Day three of the beginnings of a national uprising. “Students choose Europe”, says the banner. Certainly, increasing numbers of Ukrainian students are choosing European universities, although this is a reflection largely of the poor reputation – and disappointing reality – of Ukrainian higher education. Still, the higher education question is another matter.
What is important, however, is the role of students in this potential revolution. Although the first to set down their tents in squares around the country’s cities have been students, they are hardly visible on the streets, at least in Ivano-Frankivsk where the university authorities remain silent over support for students. In Lviv, however, the students en masse abandoned their universities and have been key in occupying the city centre.
In Ivano-Frankivsk, students are most probably at home with their parents, getting supplies and a bit of cash, like they do every weekend. Or they are too stressed out with the work and study they have to do on top of the 30+ hours a week they have in seminars and lectures to be able to participate actively here. Or, perhaps, despondent they don’t feel that their presence on the streets here will make much difference, particularly if most of the people visible are elderly, mostly men, in strangely identical black flat caps.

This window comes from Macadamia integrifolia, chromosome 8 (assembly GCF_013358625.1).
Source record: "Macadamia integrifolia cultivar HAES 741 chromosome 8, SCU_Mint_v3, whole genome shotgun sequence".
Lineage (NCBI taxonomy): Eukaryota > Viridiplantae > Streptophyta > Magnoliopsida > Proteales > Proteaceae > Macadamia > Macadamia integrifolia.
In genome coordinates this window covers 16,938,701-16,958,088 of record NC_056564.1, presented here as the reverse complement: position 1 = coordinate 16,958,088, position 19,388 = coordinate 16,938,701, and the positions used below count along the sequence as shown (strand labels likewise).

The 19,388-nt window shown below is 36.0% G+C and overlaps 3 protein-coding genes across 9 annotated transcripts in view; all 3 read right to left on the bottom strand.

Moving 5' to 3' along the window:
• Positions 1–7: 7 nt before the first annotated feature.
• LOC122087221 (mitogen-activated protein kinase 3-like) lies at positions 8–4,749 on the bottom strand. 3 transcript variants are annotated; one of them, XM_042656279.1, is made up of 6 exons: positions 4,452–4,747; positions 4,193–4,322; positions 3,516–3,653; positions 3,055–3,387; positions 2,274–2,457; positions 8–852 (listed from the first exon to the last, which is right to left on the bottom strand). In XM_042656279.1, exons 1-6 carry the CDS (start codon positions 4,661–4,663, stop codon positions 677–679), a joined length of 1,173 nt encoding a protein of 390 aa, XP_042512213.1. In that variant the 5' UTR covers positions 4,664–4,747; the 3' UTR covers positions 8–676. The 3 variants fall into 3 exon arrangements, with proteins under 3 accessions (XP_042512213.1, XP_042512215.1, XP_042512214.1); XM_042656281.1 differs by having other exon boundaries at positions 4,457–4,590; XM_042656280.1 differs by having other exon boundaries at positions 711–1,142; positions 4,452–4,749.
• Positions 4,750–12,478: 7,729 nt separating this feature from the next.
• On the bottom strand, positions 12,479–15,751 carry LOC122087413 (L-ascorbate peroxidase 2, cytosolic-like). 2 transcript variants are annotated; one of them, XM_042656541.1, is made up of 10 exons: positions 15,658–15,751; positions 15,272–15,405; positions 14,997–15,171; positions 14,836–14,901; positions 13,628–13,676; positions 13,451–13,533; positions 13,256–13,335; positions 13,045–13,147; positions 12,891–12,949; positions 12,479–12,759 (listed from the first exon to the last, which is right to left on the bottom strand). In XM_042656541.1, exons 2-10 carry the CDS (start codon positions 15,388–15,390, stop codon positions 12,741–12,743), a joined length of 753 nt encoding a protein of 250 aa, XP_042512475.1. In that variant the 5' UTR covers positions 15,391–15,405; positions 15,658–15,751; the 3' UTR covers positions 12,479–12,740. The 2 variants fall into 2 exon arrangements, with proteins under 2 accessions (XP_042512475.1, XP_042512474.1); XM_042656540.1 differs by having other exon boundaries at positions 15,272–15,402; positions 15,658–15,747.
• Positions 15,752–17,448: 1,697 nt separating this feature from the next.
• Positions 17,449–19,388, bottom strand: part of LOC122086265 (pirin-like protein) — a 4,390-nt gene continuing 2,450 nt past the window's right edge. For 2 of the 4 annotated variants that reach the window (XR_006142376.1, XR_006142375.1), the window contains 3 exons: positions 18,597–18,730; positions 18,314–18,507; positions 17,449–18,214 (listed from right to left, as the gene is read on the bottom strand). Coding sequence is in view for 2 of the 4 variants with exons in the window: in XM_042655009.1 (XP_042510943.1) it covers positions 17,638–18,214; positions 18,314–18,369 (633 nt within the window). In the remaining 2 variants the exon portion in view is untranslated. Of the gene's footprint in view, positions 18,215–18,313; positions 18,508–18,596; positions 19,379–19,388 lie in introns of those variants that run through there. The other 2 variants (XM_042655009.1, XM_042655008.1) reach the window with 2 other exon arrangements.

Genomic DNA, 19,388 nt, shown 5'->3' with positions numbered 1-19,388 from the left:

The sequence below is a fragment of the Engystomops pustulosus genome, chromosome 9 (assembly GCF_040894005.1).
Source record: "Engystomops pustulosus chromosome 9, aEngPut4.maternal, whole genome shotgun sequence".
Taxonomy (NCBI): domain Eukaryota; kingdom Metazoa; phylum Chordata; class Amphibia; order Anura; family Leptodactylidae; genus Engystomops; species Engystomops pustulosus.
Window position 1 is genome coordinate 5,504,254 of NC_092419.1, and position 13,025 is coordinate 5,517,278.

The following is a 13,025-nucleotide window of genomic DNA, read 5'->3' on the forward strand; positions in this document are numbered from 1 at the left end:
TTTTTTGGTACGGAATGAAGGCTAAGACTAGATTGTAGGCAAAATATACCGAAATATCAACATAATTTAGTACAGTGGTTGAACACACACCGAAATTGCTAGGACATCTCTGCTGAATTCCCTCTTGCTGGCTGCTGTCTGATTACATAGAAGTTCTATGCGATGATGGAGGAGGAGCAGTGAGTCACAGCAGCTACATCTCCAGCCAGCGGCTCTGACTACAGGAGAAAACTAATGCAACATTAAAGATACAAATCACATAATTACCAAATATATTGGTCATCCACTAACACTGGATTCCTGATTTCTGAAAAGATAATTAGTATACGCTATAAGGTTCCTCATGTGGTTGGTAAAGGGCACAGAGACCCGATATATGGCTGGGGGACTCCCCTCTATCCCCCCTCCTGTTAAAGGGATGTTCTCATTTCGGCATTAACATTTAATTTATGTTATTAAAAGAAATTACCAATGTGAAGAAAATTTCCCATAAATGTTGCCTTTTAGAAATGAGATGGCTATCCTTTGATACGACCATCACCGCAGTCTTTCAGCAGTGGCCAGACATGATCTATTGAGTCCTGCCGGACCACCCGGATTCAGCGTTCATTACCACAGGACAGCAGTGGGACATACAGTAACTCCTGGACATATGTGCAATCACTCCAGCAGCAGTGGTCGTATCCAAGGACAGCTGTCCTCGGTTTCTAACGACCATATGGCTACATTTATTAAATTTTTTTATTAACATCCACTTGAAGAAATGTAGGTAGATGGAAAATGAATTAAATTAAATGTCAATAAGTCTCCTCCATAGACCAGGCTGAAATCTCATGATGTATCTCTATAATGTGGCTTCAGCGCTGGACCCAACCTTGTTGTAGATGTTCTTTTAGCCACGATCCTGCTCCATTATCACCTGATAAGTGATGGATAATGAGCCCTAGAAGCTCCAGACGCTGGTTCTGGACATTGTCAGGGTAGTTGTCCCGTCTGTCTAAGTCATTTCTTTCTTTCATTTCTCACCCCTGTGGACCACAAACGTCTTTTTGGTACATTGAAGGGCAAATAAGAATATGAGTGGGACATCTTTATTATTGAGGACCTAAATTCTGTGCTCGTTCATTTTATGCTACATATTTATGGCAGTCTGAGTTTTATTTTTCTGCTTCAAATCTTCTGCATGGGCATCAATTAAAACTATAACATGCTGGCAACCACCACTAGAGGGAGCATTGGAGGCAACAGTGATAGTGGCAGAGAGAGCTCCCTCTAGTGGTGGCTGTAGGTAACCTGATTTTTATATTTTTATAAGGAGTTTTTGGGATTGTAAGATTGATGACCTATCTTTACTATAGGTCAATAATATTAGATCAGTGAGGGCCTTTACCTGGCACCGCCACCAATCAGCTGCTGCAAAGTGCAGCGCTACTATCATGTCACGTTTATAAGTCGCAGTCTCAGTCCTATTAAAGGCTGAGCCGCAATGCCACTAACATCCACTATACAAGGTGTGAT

I am sure the cameras of the Western media organisations will be trained soon enough on Kyiv and its march involving some 50-100,000 people. But the perspective from the provinces here is proving quite interesting.
Observing an hour of speeches today, it seems that the most charismatic and organised speakers are from the right-wing nationalist Svoboda Party. However, they are proving quite restrained in reaching for any unhealthy nationalist rhetoric or even nationalist symbols. Instead, the message is largely for a return to what they see as Ukraine’s roots in Europe, opposing this to what appears as an “Asian” and “Soviet” future if the current direction continues.
The city’s stage is shared, however, by a variety of civil-society and patriotic organisations. So a young man in military uniform appeared on stage, representing the Stepan Bandera Tryzub (Trident) organisation and warned that if Ukraine does not take the European route, then his organisation will initiate an armed rising on Kyiv. His views were quite exceptional though in the grand scheme of things, but a warning nonetheless of a more violent potential turn.
The purpose of the daily meetings on the Square here, alongside the kind of Speakers’ Corner function, is to communicate messages – in a very old school way – from the central protests in Kyiv, outlining the nominal leaders’ tactics, decisions and hopes. So, the square fills in the gaps in information affecting the mass of people who do not have access to the internet. This should signal a note of caution to Western commentators, who will perhaps frame this as another twitter revolution/”spring”.
The main dilemma now seems to be whether to send people to Kyiv to join the protests there, or keep the core of the local protest in Ivano-Frankivsk. Of course, this would be less of a dilemma if there were more students in this university city willing to take to the streets and think of their longer-term futures, rather than the imminent threat to their grades for next week.